(ABC4) – The switch has been flipped weather-wise in Utah.
According to several key indicators, weather advisories, and forecasts from ABC4’s Pinpoint Weather team, Utah residents will see a pronounced difference from the weather enjoyed last weekend to the weather expected for this one.
To borrow an expression, winter is coming.
Fall is here now.
Summer is long gone.
“Compare this weekend last weekend, we saw temperatures in the 70s with beautiful autumn sunshine, now you can’t drive through the Wasatch,” ABC4 TV Chief Meteorologist Alana Brophy states. “Our highest peaks are getting snow and the snow level continues to drop. We were 80 degrees on Monday this weekend we’re going to be in the 50s with snow potential above 7,500 feet.”
Images of snow-crested mountains filled social media in the state on Friday, marking the occasion to put the shorts and flip flops away and break out the hoodies and even winter coats from storage.
Temperatures in Salt Lake City are expected to climb no higher than the mid-50s over the weekend with a high likelihood of rain, and in some areas, snow, on Saturday.
As Brophy states, the conditions have already made an impact on how some Utahns may want to enjoy the autumn colors in the canyons. Utah Department of Transportation officials have closed Guardsman Pass Road along Highway 224 on the way to Park City in anticipation of adverse weather.
“People need to be extremely careful,” Brophy advises. “This is the time where you want to make sure that you’re updating everything in your car, you’ve got your emergency pack, you’ve got your blankets because winter weather conditions will pop up as these colder storms drop in from the Pacific Northwest.”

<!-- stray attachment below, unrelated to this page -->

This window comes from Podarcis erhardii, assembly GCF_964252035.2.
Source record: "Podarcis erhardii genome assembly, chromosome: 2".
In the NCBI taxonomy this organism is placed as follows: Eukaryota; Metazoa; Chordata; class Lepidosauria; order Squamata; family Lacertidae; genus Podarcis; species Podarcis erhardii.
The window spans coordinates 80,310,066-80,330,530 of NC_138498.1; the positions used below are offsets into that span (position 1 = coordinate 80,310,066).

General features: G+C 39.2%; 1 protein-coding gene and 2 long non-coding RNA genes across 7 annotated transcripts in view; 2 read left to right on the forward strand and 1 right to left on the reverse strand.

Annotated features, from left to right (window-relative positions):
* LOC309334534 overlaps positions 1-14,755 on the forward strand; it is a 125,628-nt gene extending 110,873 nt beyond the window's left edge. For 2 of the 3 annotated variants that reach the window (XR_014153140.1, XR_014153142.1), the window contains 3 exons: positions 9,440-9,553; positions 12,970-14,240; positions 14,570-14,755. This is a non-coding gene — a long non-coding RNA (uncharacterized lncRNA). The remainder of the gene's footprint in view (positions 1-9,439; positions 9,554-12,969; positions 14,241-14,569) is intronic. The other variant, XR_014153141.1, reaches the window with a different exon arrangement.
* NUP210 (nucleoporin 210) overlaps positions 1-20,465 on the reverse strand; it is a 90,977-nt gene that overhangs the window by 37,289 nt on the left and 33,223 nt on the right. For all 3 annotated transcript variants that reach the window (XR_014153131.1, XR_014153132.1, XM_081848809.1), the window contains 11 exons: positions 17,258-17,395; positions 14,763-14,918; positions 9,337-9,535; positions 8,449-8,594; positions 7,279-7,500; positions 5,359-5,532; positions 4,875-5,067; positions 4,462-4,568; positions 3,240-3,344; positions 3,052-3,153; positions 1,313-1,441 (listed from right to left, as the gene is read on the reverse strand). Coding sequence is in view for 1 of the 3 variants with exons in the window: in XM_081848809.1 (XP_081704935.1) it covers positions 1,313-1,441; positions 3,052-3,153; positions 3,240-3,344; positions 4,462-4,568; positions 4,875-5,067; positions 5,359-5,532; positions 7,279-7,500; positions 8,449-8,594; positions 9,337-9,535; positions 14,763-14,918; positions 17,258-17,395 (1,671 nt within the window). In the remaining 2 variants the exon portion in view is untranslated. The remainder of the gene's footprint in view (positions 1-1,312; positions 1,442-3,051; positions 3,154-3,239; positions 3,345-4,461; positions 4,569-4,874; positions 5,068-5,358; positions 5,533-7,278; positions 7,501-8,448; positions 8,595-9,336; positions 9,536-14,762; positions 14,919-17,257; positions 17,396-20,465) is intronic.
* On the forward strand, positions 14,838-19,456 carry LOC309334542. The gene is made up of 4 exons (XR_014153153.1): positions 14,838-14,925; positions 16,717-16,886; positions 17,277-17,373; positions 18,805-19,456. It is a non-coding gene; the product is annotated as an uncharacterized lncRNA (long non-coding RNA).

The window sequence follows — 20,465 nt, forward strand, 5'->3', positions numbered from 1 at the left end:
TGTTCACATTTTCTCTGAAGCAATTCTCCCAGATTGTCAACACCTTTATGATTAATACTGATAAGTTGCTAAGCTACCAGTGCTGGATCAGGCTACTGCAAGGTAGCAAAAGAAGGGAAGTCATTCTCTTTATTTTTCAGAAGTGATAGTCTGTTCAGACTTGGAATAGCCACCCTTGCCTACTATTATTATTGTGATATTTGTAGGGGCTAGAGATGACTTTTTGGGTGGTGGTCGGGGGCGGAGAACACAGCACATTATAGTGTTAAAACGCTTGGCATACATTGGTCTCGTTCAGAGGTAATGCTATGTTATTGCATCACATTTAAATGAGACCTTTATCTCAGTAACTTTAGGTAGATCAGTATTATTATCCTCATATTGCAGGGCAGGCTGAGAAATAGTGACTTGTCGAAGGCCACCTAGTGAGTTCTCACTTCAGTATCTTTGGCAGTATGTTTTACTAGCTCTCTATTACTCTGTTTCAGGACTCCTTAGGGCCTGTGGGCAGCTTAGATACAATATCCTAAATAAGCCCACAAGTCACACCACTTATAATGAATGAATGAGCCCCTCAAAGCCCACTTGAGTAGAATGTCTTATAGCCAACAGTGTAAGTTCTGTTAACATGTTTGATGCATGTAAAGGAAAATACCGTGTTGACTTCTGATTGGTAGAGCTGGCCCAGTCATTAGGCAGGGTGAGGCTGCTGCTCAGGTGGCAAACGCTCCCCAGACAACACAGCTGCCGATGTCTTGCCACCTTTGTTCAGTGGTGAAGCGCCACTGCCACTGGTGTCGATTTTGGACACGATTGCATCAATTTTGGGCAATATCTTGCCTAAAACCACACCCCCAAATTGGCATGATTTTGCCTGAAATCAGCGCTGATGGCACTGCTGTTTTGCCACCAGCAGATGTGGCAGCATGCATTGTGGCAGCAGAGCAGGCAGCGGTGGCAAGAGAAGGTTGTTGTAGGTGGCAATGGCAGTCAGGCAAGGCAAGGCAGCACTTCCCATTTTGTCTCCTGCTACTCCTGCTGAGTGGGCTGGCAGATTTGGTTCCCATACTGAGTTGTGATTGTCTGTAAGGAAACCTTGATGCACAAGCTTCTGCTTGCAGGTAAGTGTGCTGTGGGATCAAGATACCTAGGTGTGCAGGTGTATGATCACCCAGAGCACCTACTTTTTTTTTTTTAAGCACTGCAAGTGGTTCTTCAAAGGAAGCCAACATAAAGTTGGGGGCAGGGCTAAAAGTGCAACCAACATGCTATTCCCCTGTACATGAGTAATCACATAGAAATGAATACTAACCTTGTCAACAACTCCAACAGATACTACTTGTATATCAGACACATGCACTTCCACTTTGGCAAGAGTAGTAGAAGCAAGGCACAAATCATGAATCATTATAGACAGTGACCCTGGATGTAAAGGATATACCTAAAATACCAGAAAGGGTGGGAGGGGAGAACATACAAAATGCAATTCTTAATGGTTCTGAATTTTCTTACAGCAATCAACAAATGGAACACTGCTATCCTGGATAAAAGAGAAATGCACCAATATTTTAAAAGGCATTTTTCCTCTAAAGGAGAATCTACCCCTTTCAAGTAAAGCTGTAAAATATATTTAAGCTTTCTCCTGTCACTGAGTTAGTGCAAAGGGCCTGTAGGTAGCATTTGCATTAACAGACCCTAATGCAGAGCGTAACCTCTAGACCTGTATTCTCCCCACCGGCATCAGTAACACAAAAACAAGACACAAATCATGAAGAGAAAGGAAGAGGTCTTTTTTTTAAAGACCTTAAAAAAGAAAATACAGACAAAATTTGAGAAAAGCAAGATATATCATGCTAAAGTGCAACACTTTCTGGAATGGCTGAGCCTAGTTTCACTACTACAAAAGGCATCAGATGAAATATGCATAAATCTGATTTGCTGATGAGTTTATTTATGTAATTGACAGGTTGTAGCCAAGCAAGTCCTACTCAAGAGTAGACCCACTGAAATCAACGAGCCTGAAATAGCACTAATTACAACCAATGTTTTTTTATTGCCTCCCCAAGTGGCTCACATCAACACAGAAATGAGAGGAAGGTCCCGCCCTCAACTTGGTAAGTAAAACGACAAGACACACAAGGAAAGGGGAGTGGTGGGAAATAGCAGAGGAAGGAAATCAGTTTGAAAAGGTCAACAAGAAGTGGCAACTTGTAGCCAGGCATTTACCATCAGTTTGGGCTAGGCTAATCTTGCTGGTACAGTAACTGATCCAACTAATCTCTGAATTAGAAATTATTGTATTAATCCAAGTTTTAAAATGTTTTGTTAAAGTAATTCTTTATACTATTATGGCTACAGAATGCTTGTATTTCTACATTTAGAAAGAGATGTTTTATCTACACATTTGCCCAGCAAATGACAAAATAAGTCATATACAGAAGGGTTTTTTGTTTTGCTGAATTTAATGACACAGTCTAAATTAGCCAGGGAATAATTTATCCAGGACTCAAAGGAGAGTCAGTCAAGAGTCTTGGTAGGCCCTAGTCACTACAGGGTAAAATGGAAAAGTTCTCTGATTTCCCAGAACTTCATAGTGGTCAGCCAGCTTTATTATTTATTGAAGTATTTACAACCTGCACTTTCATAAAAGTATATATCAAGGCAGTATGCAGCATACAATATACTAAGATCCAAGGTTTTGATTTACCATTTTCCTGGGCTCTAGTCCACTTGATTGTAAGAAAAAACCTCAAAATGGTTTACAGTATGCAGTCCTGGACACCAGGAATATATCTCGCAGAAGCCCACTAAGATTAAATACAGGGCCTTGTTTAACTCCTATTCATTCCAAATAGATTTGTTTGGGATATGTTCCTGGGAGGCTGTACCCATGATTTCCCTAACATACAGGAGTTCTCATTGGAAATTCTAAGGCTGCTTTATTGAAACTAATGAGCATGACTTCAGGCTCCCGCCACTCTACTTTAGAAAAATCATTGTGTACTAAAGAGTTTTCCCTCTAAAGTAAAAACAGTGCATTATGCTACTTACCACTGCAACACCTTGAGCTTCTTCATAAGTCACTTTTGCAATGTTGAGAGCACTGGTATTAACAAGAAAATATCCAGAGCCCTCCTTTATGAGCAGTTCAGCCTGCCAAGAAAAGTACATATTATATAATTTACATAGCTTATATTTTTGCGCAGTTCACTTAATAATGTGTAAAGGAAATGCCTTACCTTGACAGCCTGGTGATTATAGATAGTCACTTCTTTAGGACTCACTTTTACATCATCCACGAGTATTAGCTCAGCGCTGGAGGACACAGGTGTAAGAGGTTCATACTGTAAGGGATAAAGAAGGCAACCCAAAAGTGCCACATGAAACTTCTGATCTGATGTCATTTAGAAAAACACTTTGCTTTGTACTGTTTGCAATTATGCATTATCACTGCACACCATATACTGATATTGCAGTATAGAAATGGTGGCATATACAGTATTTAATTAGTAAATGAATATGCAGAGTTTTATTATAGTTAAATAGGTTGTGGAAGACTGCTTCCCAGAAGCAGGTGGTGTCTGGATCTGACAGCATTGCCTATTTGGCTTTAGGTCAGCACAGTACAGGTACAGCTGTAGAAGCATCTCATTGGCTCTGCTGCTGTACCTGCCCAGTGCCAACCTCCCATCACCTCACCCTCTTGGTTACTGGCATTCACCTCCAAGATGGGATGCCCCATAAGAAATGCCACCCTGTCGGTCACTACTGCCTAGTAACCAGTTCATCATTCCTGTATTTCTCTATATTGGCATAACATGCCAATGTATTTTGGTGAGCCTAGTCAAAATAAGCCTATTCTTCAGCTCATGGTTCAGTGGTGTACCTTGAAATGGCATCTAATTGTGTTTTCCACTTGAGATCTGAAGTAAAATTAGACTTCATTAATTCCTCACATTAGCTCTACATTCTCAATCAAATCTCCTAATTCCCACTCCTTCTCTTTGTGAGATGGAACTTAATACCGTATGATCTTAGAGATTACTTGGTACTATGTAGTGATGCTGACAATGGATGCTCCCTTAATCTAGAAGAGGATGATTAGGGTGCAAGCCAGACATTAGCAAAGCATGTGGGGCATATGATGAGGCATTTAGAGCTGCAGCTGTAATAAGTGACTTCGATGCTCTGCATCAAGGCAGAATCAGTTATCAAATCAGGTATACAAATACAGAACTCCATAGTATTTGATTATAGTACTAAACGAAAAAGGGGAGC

The poor weather front moving in is also coinciding with the start of the elk hunting season in Utah. Expecting a number of excited hunters setting out to collect their tag, officials from the Utah Division of Wildlife Resources are directing elk-seekers to be aware of the weather conditions, particularly in the Uinta Mountains, before deciding to head out.
“Hunters should also be prepared for any weather and should always have a first-aid kit and plenty of water with them. The weather in Utah’s mountains can change very quickly and go from sunny to snowing in a matter of minutes, so hunters need to be prepared with adequate clothing and supplies,” a guide on the DWR’s website reads.
Getting trapped in the outdoors, with the possibility of further road closures, and the near-certainty of rapidly dropping temperatures would be a disastrous situation for an unprepared or uninformed outdoorsman this weekend.
“I would say this is the time that everyone needs to brush up on their skills, make sure that everything’s ready to go because you will likely be caught in these situations,” Brophy, an outdoors enthusiast in her own right, recommends.
Those who need to drive on the freeways and road systems this weekend should take extra precautions and be aware of any possible road closures. Following UDOT on Twitter might not be a bad idea. ABC4.com will also be monitoring any situations that may arise due to this weekend’s storms as well.
“Rain is great, but we haven’t had a ton of it,” Brophy reminds residents, alluding to this summer’s record-breaking drought. “A lot of people forget that we’re going to hit the roads and we’re going to see pooling, heavy rain, and flooding. We’ve kind of got everything ‘weather buffet’ when it comes to hazards.”
The dramatic shift from sunny skies last weekend to the gray skies to be expected over this weekend may the perfect embodiment of the tired expression every Utahn knows by heart: Welcome to Utah, if you don’t like the weather, just wait five minutes.
Brophy may find the phrase fitting thanks to her current forecast.
“That’s how quickly it changes in Utah,” she says. “And as fast as it changes we have to stay ahead of it so we can change with it.”